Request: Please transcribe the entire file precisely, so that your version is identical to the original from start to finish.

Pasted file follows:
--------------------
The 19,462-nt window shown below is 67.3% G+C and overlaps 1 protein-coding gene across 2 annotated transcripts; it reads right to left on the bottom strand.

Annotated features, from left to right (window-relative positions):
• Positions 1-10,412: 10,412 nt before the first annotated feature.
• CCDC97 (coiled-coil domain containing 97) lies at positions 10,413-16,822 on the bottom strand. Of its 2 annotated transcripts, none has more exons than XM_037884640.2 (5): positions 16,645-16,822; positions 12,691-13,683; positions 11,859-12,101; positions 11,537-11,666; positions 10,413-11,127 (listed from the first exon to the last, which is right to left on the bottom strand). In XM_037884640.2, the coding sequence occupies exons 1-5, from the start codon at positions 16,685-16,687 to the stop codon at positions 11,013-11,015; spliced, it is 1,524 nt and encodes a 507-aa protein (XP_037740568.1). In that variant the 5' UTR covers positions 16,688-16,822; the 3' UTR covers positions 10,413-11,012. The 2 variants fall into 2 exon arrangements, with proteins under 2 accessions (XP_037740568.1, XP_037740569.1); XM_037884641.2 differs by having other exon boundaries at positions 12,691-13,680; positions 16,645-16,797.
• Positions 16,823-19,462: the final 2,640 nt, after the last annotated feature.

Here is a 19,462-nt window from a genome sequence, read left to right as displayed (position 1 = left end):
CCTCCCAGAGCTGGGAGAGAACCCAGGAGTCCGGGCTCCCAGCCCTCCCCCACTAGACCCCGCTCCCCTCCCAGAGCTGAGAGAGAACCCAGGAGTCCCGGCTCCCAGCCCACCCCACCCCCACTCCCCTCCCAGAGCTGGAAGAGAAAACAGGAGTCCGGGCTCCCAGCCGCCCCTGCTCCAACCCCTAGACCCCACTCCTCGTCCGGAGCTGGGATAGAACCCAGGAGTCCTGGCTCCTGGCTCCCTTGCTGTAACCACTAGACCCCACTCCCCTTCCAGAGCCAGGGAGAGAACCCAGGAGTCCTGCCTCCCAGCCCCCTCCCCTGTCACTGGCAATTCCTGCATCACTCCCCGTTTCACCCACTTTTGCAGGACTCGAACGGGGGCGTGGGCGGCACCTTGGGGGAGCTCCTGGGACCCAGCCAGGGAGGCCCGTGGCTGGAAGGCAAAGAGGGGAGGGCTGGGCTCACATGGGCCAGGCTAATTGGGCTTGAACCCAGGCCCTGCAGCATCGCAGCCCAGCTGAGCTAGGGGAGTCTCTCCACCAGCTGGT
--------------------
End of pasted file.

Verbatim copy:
The 19,462-nt window shown below is 67.3% G+C and overlaps 1 protein-coding gene across 2 annotated transcripts; it reads right to left on the bottom strand.

Annotated features, from left to right (window-relative positions):
• Positions 1-10,412: 10,412 nt before the first annotated feature.
• CCDC97 (coiled-coil domain containing 97) lies at positions 10,413-16,822 on the bottom strand. Of its 2 annotated transcripts, none has more exons than XM_037884640.2 (5): positions 16,645-16,822; positions 12,691-13,683; positions 11,859-12,101; positions 11,537-11,666; positions 10,413-11,127 (listed from the first exon to the last, which is right to left on the bottom strand). In XM_037884640.2, the coding sequence occupies exons 1-5, from the start codon at positions 16,685-16,687 to the stop codon at positions 11,013-11,015; spliced, it is 1,524 nt and encodes a 507-aa protein (XP_037740568.1). In that variant the 5' UTR covers positions 16,688-16,822; the 3' UTR covers positions 10,413-11,012. The 2 variants fall into 2 exon arrangements, with proteins under 2 accessions (XP_037740568.1, XP_037740569.1); XM_037884641.2 differs by having other exon boundaries at positions 12,691-13,680; positions 16,645-16,797.
• Positions 16,823-19,462: the final 2,640 nt, after the last annotated feature.

Here is a 19,462-nt window from a genome sequence, read left to right as displayed (position 1 = left end):
CCTCCCAGAGCTGGGAGAGAACCCAGGAGTCCGGGCTCCCAGCCCTCCCCCACTAGACCCCGCTCCCCTCCCAGAGCTGAGAGAGAACCCAGGAGTCCCGGCTCCCAGCCCACCCCACCCCCACTCCCCTCCCAGAGCTGGAAGAGAAAACAGGAGTCCGGGCTCCCAGCCGCCCCTGCTCCAACCCCTAGACCCCACTCCTCGTCCGGAGCTGGGATAGAACCCAGGAGTCCTGGCTCCTGGCTCCCTTGCTGTAACCACTAGACCCCACTCCCCTTCCAGAGCCAGGGAGAGAACCCAGGAGTCCTGCCTCCCAGCCCCCTCCCCTGTCACTGGCAATTCCTGCATCACTCCCCGTTTCACCCACTTTTGCAGGACTCGAACGGGGGCGTGGGCGGCACCTTGGGGGAGCTCCTGGGACCCAGCCAGGGAGGCCCGTGGCTGGAAGGCAAAGAGGGGAGGGCTGGGCTCACATGGGCCAGGCTAATTGGGCTTGAACCCAGGCCCTGCAGCATCGCAGCCCAGCTGAGCTAGGGGAGTCTCTCCACCAGCTGGT